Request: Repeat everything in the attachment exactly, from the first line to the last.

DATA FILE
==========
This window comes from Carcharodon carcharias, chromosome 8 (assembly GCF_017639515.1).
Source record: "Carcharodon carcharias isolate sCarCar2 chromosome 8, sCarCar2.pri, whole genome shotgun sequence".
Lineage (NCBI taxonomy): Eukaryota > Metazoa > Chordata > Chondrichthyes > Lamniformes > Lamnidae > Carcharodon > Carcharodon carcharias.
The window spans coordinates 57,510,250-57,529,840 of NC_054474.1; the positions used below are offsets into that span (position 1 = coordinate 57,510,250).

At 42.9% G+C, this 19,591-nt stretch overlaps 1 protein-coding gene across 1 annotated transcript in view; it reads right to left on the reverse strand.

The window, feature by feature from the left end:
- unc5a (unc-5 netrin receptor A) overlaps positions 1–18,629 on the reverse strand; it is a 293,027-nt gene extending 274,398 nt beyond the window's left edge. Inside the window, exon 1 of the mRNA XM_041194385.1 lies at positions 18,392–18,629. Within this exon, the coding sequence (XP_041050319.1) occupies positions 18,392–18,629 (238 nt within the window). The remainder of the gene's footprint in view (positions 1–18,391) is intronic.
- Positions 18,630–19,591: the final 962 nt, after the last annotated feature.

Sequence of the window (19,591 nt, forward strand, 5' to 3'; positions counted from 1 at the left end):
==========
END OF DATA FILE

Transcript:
This window comes from Carcharodon carcharias, chromosome 8 (assembly GCF_017639515.1).
Source record: "Carcharodon carcharias isolate sCarCar2 chromosome 8, sCarCar2.pri, whole genome shotgun sequence".
Lineage (NCBI taxonomy): Eukaryota > Metazoa > Chordata > Chondrichthyes > Lamniformes > Lamnidae > Carcharodon > Carcharodon carcharias.
The window spans coordinates 57,510,250-57,529,840 of NC_054474.1; the positions used below are offsets into that span (position 1 = coordinate 57,510,250).

At 42.9% G+C, this 19,591-nt stretch overlaps 1 protein-coding gene across 1 annotated transcript in view; it reads right to left on the reverse strand.

The window, feature by feature from the left end:
- unc5a (unc-5 netrin receptor A) overlaps positions 1–18,629 on the reverse strand; it is a 293,027-nt gene extending 274,398 nt beyond the window's left edge. Inside the window, exon 1 of the mRNA XM_041194385.1 lies at positions 18,392–18,629. Within this exon, the coding sequence (XP_041050319.1) occupies positions 18,392–18,629 (238 nt within the window). The remainder of the gene's footprint in view (positions 1–18,391) is intronic.
- Positions 18,630–19,591: the final 962 nt, after the last annotated feature.

Sequence of the window (19,591 nt, forward strand, 5' to 3'; positions counted from 1 at the left end):